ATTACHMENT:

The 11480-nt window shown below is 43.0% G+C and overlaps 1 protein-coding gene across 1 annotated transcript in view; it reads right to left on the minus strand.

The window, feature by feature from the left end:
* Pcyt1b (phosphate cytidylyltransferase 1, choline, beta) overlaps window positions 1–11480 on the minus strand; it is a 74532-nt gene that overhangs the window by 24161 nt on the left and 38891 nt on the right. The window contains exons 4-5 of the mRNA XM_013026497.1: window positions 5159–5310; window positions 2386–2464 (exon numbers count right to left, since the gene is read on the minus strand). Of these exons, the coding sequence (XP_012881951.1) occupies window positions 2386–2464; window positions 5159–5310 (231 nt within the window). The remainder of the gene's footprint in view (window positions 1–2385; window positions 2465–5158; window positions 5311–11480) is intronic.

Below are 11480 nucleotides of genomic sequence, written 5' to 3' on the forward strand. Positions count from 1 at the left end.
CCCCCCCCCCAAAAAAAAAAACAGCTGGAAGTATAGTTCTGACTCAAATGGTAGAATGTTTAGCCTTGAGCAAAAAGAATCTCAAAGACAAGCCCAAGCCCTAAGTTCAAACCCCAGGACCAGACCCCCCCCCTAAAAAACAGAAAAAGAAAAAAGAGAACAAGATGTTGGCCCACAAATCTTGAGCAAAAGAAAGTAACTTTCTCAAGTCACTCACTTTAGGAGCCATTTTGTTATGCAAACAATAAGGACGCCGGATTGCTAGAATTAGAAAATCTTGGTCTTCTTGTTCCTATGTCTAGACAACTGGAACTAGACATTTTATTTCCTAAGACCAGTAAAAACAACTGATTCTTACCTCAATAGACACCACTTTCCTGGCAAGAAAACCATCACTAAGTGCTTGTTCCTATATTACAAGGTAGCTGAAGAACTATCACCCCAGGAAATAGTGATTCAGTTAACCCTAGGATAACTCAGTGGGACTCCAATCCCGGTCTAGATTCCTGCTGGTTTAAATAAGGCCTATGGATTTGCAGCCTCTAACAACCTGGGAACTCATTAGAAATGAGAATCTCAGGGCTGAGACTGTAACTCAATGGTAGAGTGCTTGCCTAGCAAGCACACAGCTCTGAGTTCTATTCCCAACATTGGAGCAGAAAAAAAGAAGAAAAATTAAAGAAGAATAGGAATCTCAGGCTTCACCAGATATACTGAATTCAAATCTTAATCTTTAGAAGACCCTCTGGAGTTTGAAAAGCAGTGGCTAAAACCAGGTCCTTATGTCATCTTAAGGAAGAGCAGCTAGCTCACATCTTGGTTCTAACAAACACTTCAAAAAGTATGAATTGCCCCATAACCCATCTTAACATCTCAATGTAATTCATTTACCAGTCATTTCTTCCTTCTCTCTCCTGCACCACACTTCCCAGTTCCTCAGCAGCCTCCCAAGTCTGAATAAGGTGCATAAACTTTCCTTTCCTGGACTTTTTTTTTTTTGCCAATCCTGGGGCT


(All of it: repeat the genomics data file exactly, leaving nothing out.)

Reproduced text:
The 11480-nt window shown below is 43.0% G+C and overlaps 1 protein-coding gene across 1 annotated transcript in view; it reads right to left on the minus strand.

The window, feature by feature from the left end:
* Pcyt1b (phosphate cytidylyltransferase 1, choline, beta) overlaps window positions 1–11480 on the minus strand; it is a 74532-nt gene that overhangs the window by 24161 nt on the left and 38891 nt on the right. The window contains exons 4-5 of the mRNA XM_013026497.1: window positions 5159–5310; window positions 2386–2464 (exon numbers count right to left, since the gene is read on the minus strand). Of these exons, the coding sequence (XP_012881951.1) occupies window positions 2386–2464; window positions 5159–5310 (231 nt within the window). The remainder of the gene's footprint in view (window positions 1–2385; window positions 2465–5158; window positions 5311–11480) is intronic.

Below are 11480 nucleotides of genomic sequence, written 5' to 3' on the forward strand. Positions count from 1 at the left end.
CCCCCCCCCCAAAAAAAAAAACAGCTGGAAGTATAGTTCTGACTCAAATGGTAGAATGTTTAGCCTTGAGCAAAAAGAATCTCAAAGACAAGCCCAAGCCCTAAGTTCAAACCCCAGGACCAGACCCCCCCCCTAAAAAACAGAAAAAGAAAAAAGAGAACAAGATGTTGGCCCACAAATCTTGAGCAAAAGAAAGTAACTTTCTCAAGTCACTCACTTTAGGAGCCATTTTGTTATGCAAACAATAAGGACGCCGGATTGCTAGAATTAGAAAATCTTGGTCTTCTTGTTCCTATGTCTAGACAACTGGAACTAGACATTTTATTTCCTAAGACCAGTAAAAACAACTGATTCTTACCTCAATAGACACCACTTTCCTGGCAAGAAAACCATCACTAAGTGCTTGTTCCTATATTACAAGGTAGCTGAAGAACTATCACCCCAGGAAATAGTGATTCAGTTAACCCTAGGATAACTCAGTGGGACTCCAATCCCGGTCTAGATTCCTGCTGGTTTAAATAAGGCCTATGGATTTGCAGCCTCTAACAACCTGGGAACTCATTAGAAATGAGAATCTCAGGGCTGAGACTGTAACTCAATGGTAGAGTGCTTGCCTAGCAAGCACACAGCTCTGAGTTCTATTCCCAACATTGGAGCAGAAAAAAAGAAGAAAAATTAAAGAAGAATAGGAATCTCAGGCTTCACCAGATATACTGAATTCAAATCTTAATCTTTAGAAGACCCTCTGGAGTTTGAAAAGCAGTGGCTAAAACCAGGTCCTTATGTCATCTTAAGGAAGAGCAGCTAGCTCACATCTTGGTTCTAACAAACACTTCAAAAAGTATGAATTGCCCCATAACCCATCTTAACATCTCAATGTAATTCATTTACCAGTCATTTCTTCCTTCTCTCTCCTGCACCACACTTCCCAGTTCCTCAGCAGCCTCCCAAGTCTGAATAAGGTGCATAAACTTTCCTTTCCTGGACTTTTTTTTTTTTGCCAATCCTGGGGCT